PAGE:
Fishing on the Wilson River


The Bite, the Fight and the Ultimate Prize

Nick threads the hasp with intense precision. Fish cannot be fooled with a careless rigging. Nick’s 12 years on this earth, and five on Oregon rivers, have taught him this. Undaunted by a merciless torrent of winter rain, he moves deftly through his tackle box – corkie, yarn and leader.

When the line is threaded, tied and knotted to his satisfaction, he hands me a ten-foot pole with a pink worm, a matching bead, and a weight made from shoestring and shot. The chalk-green river rushes behind me. The steelhead are coming home. And I am ready.

Cast and float, I watch the bobber follow the river’s current, taking it where it will, to where the fish pause, tired, hungry, mad. I am conjuring a violent tug on my line, calling the fish to the bait. Over and over the same routine: cast, float, wait, reel.

The Wilson River runs 33 miles from Devil’s Lake in the Northern Coast Range to the Pacific Ocean at Tillamook Bay. Steelhead, returning to their home waters after years in the great blue sea, travel up this river to spawn, and die. In the mean time, they make good eating and great sport fishing.

To catch the allusive steelhead is a marvelous thing. The bite, the fight, the patient tiring of the fish. Give a little, take a little more, until the prize is on the shore. Not that I would know, personally. But this I understand perfectly: the river calls to us, beaconing us to its currents, like the salmon years and miles from home.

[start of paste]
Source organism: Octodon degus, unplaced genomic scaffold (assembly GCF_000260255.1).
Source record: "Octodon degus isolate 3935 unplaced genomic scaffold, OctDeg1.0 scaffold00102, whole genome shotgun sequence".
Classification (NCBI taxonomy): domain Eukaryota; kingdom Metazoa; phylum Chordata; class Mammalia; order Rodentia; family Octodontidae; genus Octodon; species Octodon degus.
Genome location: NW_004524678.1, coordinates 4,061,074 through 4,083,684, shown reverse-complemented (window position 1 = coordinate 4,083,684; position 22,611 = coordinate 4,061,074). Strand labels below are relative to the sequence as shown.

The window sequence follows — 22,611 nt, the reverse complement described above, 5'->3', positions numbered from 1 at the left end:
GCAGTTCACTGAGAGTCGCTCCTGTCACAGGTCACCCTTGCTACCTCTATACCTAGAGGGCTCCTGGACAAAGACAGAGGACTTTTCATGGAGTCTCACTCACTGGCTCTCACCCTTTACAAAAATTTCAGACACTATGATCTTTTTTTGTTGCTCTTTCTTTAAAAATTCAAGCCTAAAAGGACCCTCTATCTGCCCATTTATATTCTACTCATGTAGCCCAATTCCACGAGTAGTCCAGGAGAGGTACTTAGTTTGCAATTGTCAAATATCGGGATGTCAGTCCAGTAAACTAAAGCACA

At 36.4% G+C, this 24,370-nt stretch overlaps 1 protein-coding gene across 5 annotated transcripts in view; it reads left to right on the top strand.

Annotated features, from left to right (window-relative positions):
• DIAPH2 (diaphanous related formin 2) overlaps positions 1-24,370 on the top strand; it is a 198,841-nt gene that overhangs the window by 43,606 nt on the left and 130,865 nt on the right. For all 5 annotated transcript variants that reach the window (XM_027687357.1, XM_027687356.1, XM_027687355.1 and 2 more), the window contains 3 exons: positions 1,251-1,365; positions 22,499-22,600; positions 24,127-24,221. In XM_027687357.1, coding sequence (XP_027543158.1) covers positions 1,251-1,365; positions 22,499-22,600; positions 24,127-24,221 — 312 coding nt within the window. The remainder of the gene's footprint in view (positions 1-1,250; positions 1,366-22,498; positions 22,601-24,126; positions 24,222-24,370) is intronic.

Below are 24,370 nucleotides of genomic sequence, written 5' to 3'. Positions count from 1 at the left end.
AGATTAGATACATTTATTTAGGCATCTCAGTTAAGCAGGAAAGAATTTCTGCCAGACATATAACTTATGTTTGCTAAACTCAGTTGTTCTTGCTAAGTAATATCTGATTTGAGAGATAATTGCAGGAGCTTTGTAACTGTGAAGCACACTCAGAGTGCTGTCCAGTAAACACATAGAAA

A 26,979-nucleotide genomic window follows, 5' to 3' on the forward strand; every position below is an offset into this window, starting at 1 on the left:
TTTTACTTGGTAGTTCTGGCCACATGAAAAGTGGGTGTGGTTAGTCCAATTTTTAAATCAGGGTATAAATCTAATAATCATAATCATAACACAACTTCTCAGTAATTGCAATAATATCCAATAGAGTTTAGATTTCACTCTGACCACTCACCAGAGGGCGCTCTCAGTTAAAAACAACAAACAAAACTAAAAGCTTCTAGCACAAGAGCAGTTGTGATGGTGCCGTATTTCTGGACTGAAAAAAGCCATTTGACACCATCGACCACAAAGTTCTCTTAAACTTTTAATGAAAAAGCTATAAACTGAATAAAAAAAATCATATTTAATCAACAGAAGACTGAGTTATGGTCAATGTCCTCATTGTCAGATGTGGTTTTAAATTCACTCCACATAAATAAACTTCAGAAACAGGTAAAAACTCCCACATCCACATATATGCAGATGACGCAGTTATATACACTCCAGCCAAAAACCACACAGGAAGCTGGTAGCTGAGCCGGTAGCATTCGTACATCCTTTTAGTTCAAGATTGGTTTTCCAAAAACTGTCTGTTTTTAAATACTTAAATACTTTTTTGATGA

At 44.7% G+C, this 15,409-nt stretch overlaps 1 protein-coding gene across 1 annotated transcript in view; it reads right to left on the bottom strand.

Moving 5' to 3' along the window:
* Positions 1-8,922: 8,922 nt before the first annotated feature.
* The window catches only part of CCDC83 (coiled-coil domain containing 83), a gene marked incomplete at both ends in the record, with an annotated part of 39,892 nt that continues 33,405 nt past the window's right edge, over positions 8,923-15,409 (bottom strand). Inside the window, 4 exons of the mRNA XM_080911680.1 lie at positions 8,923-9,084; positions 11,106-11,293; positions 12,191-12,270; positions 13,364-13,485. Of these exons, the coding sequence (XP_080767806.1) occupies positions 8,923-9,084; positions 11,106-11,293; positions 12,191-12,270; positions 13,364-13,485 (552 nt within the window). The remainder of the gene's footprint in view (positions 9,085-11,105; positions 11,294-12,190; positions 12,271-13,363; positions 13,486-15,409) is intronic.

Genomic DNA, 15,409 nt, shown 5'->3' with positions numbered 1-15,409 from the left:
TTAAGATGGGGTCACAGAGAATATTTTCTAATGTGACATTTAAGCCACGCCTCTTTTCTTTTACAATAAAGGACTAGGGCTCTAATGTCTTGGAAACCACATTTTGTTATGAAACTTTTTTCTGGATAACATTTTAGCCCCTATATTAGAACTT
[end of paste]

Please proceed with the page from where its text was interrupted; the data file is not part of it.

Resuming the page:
The river has its secrets and its treasures. Some we take home; most the river keeps to itself. This is why we stumble over roots and rocks to reach the best fishing holes; why we stand for hours in the rain, casting and reeling; why we stretch out our lures and bait, over and over again.

Some day I’ll return to the Wilson, like so many fish and fishers before and after me, to cast about for that allusive tug on the line. To engage in the fight. To test my mettle against nature’s currents, and perhaps this time, to bring home the prize.

In the mean time, I’ve taken home treasures of my own: the feel of wet stones under my feet, the thrush of a heron’s wings, and a day in the rain with a golden dog and a 12-year-old fisher boy. -KMC

Link to Google Map

Hungry? Alice’s Country House sits on the Wilson River, promising good old-fashioned home cooking (17345 Wilson River Highway; 503/842-7927).

Spring Fishing Forecast from Oregon Department of Fish & Wildlife.

More about the Wilson River from ODF&W:

Getting There: Bank access is along Highway 6. It is also known as Wilson River Road, which runs west from Forest Grove. There is excellent bank access at Fall Creek, Herd Hole, Kansas Creek Bridge, Lee’s Bridge, Mining Creek, Siskeyville and Zig Zag Creek.

Fisheries:
Top producer of spring chinook salmon, summer and winter steelhead, resident cutthroat trout.

Facilities: Vanderzanden, Siskeyville and Mills Bridge boat slides; public boat access at Solly Smith; accommodations available in Tillamook.